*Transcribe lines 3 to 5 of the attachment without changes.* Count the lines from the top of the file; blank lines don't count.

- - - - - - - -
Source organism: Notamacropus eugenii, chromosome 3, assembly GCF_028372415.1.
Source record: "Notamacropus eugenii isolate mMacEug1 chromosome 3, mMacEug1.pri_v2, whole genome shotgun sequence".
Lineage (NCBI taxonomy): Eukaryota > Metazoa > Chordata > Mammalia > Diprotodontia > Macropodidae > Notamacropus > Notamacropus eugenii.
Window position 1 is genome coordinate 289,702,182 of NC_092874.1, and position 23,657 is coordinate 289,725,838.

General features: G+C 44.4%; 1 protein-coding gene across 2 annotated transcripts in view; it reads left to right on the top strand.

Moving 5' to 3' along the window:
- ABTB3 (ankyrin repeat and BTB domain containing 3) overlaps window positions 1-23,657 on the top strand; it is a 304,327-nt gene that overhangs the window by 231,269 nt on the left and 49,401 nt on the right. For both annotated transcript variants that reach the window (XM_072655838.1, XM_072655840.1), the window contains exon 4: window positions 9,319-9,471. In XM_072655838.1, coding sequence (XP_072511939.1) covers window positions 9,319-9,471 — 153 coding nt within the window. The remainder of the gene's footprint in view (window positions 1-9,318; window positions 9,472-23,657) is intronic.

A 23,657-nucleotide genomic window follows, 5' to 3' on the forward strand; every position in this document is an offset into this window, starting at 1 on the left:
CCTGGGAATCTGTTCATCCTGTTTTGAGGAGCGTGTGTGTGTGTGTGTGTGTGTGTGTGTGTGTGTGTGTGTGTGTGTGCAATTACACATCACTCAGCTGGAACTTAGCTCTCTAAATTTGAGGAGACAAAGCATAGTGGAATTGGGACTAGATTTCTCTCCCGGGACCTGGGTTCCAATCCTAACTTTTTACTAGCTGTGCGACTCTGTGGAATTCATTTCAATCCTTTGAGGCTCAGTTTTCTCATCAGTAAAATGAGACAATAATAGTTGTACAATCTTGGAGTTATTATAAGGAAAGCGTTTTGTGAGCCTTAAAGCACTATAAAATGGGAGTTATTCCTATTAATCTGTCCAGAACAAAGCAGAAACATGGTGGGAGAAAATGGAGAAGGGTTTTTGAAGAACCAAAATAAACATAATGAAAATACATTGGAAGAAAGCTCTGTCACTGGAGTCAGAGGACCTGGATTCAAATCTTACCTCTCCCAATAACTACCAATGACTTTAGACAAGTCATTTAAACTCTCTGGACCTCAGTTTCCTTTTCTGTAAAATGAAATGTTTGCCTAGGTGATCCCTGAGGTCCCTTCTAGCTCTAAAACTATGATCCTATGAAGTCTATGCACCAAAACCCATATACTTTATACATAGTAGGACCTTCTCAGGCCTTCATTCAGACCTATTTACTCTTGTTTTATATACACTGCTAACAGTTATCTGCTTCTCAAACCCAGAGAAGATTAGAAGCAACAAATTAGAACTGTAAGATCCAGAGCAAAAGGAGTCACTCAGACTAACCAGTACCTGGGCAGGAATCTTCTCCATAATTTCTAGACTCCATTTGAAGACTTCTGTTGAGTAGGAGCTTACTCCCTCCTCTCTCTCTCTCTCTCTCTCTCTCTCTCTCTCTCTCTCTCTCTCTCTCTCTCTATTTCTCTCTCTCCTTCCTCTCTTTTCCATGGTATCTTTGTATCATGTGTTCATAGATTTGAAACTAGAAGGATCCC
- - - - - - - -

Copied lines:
Lineage (NCBI taxonomy): Eukaryota > Metazoa > Chordata > Mammalia > Diprotodontia > Macropodidae > Notamacropus > Notamacropus eugenii.
Window position 1 is genome coordinate 289,702,182 of NC_092874.1, and position 23,657 is coordinate 289,725,838.

General features: G+C 44.4%; 1 protein-coding gene across 2 annotated transcripts in view; it reads left to right on the top strand.